Tokyo Metropolitan Teien Art Museum

Text by Paola Corini
Photographs by Luca De Santis

It was the year 1923 and Prince Yasuhiko Asaka, the youngest of eight children, was studying at the Military Academy in Europe when a bad injury in a car accident forced him to remain on the continent. “Princess Fumi”, eighth daughter of Emperor Meiji and the prince’s wife, travelled to be with him during his convalescence, and so the couple spent over two years together in Paris. It was spring 1925 when the International Exposition of Modern Decorative and Industrial Arts, also known as “Le Style 1925”, was held in Paris, taking in over fifty acres right in the heart of the city, from the Esplanade des Invalides, along Pont Alexandre III, up to the entrance to the Grand Palais and Petit Palais.

The Parisian exhibition gave the Art Deco style its name, and won over the hearts of a prince and a princess who promised, once they had gone back to Japan, to build a family home in pure Art Deco style. 

The villa was completed in Shirokanedai, the affluent neighbourhood to the south-west of Minato, Tokyo, in April 1933, when the first cherry trees were in flower. They ruled there for 14 years, then the villa was used as the Prime Minister’s public residence and then for state guests.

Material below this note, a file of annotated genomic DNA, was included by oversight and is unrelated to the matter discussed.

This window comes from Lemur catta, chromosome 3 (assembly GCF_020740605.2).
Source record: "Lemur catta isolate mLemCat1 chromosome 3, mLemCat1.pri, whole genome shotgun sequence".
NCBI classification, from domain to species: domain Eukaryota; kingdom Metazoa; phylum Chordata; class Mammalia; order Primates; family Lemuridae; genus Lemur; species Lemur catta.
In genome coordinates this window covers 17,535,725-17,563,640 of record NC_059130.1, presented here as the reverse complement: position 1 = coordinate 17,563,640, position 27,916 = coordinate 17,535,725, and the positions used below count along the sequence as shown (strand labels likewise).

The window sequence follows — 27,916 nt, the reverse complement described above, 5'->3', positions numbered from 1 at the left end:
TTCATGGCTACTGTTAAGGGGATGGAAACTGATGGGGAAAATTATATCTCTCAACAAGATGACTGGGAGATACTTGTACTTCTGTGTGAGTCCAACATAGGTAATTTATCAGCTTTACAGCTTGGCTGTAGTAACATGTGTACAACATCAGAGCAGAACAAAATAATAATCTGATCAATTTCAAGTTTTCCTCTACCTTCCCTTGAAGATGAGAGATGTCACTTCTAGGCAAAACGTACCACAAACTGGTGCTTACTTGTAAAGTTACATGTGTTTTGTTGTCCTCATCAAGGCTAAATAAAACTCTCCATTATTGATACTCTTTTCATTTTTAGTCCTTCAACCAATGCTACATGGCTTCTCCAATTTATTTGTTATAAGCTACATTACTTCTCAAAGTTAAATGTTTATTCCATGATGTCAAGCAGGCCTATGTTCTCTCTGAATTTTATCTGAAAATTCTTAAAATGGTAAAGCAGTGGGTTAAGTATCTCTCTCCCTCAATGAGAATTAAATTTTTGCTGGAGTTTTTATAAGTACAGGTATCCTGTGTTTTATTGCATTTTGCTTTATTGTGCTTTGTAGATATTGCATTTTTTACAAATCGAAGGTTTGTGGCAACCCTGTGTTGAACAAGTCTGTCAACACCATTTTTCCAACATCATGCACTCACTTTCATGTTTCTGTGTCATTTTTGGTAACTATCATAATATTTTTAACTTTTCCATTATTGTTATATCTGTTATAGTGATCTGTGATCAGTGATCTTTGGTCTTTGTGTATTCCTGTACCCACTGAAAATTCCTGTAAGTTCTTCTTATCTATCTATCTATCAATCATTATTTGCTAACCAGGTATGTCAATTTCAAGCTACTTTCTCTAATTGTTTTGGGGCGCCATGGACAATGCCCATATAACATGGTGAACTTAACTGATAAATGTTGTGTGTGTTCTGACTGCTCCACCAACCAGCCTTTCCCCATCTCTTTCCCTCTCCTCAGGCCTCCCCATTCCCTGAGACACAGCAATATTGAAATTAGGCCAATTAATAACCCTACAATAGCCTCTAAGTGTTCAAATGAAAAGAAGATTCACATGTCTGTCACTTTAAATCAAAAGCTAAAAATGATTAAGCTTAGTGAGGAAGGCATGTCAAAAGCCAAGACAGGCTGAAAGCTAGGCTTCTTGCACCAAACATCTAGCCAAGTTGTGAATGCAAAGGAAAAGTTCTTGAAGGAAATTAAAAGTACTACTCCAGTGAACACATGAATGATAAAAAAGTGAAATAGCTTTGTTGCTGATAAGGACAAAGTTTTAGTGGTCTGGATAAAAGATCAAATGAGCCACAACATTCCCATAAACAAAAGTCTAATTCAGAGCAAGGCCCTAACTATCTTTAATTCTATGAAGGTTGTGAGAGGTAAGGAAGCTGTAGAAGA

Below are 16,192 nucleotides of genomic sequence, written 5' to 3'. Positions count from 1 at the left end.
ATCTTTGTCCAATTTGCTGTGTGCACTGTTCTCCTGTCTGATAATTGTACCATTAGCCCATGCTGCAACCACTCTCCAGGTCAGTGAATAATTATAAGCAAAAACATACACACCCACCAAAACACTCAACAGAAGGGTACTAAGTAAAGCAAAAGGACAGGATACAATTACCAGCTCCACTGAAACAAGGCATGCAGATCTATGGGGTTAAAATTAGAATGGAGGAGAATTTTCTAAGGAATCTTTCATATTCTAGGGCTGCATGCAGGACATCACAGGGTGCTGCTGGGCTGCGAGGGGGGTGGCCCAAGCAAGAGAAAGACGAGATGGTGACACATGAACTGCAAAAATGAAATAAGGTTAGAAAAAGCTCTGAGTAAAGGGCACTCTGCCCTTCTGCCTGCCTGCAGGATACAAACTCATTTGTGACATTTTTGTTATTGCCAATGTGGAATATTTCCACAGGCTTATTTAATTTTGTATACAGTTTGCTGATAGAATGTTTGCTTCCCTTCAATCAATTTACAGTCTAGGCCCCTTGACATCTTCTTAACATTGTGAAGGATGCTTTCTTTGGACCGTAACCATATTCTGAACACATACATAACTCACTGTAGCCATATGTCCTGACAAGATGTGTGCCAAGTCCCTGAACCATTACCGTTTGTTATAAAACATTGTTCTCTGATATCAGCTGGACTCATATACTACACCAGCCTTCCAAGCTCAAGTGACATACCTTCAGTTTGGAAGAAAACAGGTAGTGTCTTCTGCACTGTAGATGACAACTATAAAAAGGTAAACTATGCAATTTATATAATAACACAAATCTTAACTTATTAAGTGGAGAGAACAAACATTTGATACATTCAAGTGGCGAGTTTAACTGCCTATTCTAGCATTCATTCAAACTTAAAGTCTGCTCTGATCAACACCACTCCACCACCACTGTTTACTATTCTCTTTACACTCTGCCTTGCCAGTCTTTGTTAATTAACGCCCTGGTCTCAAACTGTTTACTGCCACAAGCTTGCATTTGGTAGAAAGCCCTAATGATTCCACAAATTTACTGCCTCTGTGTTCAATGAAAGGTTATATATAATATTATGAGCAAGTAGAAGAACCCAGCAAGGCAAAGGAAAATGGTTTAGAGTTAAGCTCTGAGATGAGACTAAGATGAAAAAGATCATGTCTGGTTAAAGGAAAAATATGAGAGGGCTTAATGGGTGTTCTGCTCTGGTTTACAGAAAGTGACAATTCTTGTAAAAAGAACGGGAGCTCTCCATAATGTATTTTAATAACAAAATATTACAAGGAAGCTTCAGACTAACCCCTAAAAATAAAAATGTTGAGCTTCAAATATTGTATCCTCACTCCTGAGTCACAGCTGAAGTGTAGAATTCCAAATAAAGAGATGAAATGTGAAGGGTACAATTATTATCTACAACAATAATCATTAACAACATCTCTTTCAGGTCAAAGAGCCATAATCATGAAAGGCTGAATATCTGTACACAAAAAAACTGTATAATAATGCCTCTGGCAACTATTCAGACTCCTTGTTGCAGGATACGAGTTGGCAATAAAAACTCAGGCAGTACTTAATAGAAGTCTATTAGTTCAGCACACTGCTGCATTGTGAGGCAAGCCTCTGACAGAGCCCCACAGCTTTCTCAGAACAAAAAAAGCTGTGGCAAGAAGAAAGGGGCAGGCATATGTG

In 1981 the land and house became the property of the Tokyo metropolitan council, opening to the public as a museum in October 1983. French goldsmith and glass-maker René Jules Lalique was commissioned to make the pressed glass doors that lead into the house: a full-length figure of a woman, standing with a long, smooth dress down to her feet and two large wings stretched open towards the sky, multiplied by four, a visual alliteration of vigour and angelic poise. “Pineapples and pomegranates” is the title of the chandeliers in the Great Dining Hall, set aside for parties with guests, again designed by Lalique. The Perfume Tower and seven rooms were planned by Henri Rapin, an interior design artist who was highly fashionable at the time. And so on. In several rooms, the radiators feature traditional Japanese fish, sea creature or “blue ocean wave” patterns.  A noble blend of European and local style.

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